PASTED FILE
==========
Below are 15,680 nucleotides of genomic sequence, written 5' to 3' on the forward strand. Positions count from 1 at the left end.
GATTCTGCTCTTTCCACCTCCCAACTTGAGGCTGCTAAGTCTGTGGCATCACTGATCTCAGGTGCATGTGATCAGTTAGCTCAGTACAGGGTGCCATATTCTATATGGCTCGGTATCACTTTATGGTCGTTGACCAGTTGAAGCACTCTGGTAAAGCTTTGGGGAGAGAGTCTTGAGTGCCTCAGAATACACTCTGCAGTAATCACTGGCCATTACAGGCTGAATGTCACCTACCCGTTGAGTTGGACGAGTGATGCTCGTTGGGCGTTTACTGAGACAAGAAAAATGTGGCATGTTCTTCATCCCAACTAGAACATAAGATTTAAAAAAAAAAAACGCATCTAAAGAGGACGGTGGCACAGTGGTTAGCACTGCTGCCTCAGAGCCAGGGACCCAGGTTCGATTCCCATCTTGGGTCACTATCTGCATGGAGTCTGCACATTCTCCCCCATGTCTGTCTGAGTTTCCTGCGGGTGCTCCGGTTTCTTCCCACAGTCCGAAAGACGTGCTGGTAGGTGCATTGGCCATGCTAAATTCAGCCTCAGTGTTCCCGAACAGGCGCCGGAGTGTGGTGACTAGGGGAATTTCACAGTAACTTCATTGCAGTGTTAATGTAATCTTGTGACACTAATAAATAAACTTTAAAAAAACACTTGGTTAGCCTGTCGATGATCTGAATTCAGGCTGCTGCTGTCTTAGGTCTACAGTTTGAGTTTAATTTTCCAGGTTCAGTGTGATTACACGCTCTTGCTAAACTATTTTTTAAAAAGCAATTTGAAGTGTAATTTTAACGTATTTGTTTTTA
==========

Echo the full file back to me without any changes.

Below are 15,680 nucleotides of genomic sequence, written 5' to 3' on the forward strand. Positions count from 1 at the left end.
GATTCTGCTCTTTCCACCTCCCAACTTGAGGCTGCTAAGTCTGTGGCATCACTGATCTCAGGTGCATGTGATCAGTTAGCTCAGTACAGGGTGCCATATTCTATATGGCTCGGTATCACTTTATGGTCGTTGACCAGTTGAAGCACTCTGGTAAAGCTTTGGGGAGAGAGTCTTGAGTGCCTCAGAATACACTCTGCAGTAATCACTGGCCATTACAGGCTGAATGTCACCTACCCGTTGAGTTGGACGAGTGATGCTCGTTGGGCGTTTACTGAGACAAGAAAAATGTGGCATGTTCTTCATCCCAACTAGAACATAAGATTTAAAAAAAAAAAACGCATCTAAAGAGGACGGTGGCACAGTGGTTAGCACTGCTGCCTCAGAGCCAGGGACCCAGGTTCGATTCCCATCTTGGGTCACTATCTGCATGGAGTCTGCACATTCTCCCCCATGTCTGTCTGAGTTTCCTGCGGGTGCTCCGGTTTCTTCCCACAGTCCGAAAGACGTGCTGGTAGGTGCATTGGCCATGCTAAATTCAGCCTCAGTGTTCCCGAACAGGCGCCGGAGTGTGGTGACTAGGGGAATTTCACAGTAACTTCATTGCAGTGTTAATGTAATCTTGTGACACTAATAAATAAACTTTAAAAAAACACTTGGTTAGCCTGTCGATGATCTGAATTCAGGCTGCTGCTGTCTTAGGTCTACAGTTTGAGTTTAATTTTCCAGGTTCAGTGTGATTACACGCTCTTGCTAAACTATTTTTTAAAAAGCAATTTGAAGTGTAATTTTAACGTATTTGTTTTTA